Even though it very rarely snows in Karachi, Fatiha and Muhammad were prepared for the cold because Fatiha’s mother’s family lives in a place close to a desert and the weather there can be very extreme. “The cold goes into your bones and we had to have layers and layers of sweaters to keep warm.” But Muhammad found that it took some time getting used to driving in the snow. “I didn’t know how to stop immediately. If I stopped quickly I didn’t have control of the car. It was scary. One time I put the car in the ditch, and an angel, a white guy appeared. I don’t know where he came from, he just showed up. He had a truck. It took about 10 minutes to get the car out of the ditch. There was no damage to the car, but I lost my cell phone. After that I drove slowly and kept a good distance from the car in front of me until I got more used to it.”
Bo had a similar experience “I was driving my daughter to school and it was minus 18 when we left. I got to an intersection and there was a truck ahead of me. There were tire ruts in the road that were very slippery. I was driving very slowly and I tried to brake and I could feel nothing was happening. I didn’t have winter tires at the time. I checked and there was no one on the sidewalk, so I tried to steer in that direction but because of the ruts I couldn’t turn. So I slid underneath the truck. It was so minor that my daughter didn’t even realize why I was getting out of the car, but that was when I decided I was getting winter tires. I know they might not work on ice, but still, I thought, o.k.”
Bo continues “We had to adjust to winter. When we were skiing the coats and pants that we were used to were just not warm enough, especially for the kids walking to school in the mornings. We sometimes get snow in the Netherlands, but it’s more of a dusting. Like a little icing sugar. For us to adjust we had to realize that winter here is different. The bright sunny sky here can be very deceiving. It can look like a lovely day outside and it’s nice and warm in your house and you think ‘It isn’t that bad.’ But within the first few steps your eyelashes are frozen. I remember once I was going to get the mail and it was minus 30-something with a wind chill of minus 43. Well, I had no idea what that even meant. I dressed warmly, but within 5 steps I thought that getting the mail was just not that important. But you only do that once. One time my mom was worried for us because she heard it was minus 15 here. Minus 15 here you can walk out in a sweater! The delivery guy still comes in shorts! It’s not that bad. When you get to minus 25, then that’s cold. It takes a couple of years, you have to experience it a couple of times. What you remember most is the snow in May. My mom came for a visit in 2007 in May and it was very warm and she didn’t bring any summer stuff, so we took her out to buy some tank tops and shorts. We woke up next morning to a huge dump of snow.”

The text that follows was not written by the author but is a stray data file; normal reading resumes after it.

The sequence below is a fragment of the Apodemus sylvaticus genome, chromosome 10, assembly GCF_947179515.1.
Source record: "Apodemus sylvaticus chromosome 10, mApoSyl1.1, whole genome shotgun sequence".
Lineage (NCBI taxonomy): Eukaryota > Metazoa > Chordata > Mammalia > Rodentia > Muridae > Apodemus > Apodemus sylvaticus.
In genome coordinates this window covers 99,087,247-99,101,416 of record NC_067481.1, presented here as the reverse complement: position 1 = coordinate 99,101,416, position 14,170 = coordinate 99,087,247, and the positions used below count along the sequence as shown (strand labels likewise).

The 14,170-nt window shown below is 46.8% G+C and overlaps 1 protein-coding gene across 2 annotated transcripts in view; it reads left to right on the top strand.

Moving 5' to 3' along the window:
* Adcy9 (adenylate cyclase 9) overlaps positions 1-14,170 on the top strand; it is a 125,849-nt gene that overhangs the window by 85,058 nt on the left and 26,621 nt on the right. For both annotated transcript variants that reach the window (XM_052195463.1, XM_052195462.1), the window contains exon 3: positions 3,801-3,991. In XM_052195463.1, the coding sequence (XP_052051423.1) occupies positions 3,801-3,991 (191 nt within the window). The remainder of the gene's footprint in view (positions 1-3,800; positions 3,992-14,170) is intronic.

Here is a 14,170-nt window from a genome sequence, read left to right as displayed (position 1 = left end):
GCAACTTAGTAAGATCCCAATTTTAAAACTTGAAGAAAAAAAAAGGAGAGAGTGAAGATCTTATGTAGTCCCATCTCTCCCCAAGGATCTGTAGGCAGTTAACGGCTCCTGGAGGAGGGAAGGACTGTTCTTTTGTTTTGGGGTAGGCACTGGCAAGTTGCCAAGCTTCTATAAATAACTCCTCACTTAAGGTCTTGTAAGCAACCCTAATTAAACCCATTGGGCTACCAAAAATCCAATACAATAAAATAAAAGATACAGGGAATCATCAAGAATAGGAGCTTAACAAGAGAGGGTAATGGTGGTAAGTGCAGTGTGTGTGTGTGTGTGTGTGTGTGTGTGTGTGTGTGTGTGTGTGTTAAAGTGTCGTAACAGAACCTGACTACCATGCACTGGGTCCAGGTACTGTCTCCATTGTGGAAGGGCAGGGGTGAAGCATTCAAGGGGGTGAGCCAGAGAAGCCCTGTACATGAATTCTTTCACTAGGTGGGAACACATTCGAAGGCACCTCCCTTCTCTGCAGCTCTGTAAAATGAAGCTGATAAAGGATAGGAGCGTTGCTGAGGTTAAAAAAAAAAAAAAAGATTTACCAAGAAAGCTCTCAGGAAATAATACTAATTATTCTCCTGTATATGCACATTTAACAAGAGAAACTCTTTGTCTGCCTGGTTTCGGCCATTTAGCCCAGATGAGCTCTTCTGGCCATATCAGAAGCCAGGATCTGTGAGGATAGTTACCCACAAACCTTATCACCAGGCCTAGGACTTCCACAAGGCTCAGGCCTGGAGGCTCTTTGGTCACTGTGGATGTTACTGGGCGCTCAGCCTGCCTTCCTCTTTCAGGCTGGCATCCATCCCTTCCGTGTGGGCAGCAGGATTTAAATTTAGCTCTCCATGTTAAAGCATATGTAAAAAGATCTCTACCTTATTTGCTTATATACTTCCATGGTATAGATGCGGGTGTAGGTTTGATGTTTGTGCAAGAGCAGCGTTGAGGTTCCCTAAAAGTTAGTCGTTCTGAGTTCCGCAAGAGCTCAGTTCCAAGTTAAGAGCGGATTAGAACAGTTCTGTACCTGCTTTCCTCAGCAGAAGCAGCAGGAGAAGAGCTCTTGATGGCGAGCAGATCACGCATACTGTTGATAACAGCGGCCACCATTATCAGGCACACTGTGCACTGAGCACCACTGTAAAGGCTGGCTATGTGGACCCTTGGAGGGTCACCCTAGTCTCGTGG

The weather in Bosnia is similar to Ontario weather, and Mirzada and Senad were both refugees in the early 1990’s before they came to Canada. Both of them had periods of time when they lived in tents in the winter with very little food. They chose to come to Calgary because of family ties and they have lived here for 20 years. Senad says “I am very happy that we came here, except the weather. But the weather does not make your life.” Even so, when they retire it will probably be to Ontario to be nearer to Mirzada’s family and for warmer winters. And they find the sunshine in Calgary makes the winter easier to bear.
For Sally and Shaun from South Africa, heat was more of an issue back home. Shaun relates some of their experience “We lived near the coast, but further inland there was greater variability in the temperatures. In the winter it would be 25 degrees C. during the day, but could drop down to -5 at night, which was considered bloody cold. That’s before we experienced cold here. Sometimes we would get snow in the mountains, and everyone would go crazy when it happened. They would get in their cars and drive to see a silly little mound of snow. Our mountains were not as big as the Rockies. There was a small ski hill like Canada Olympic Park in Rhodes.”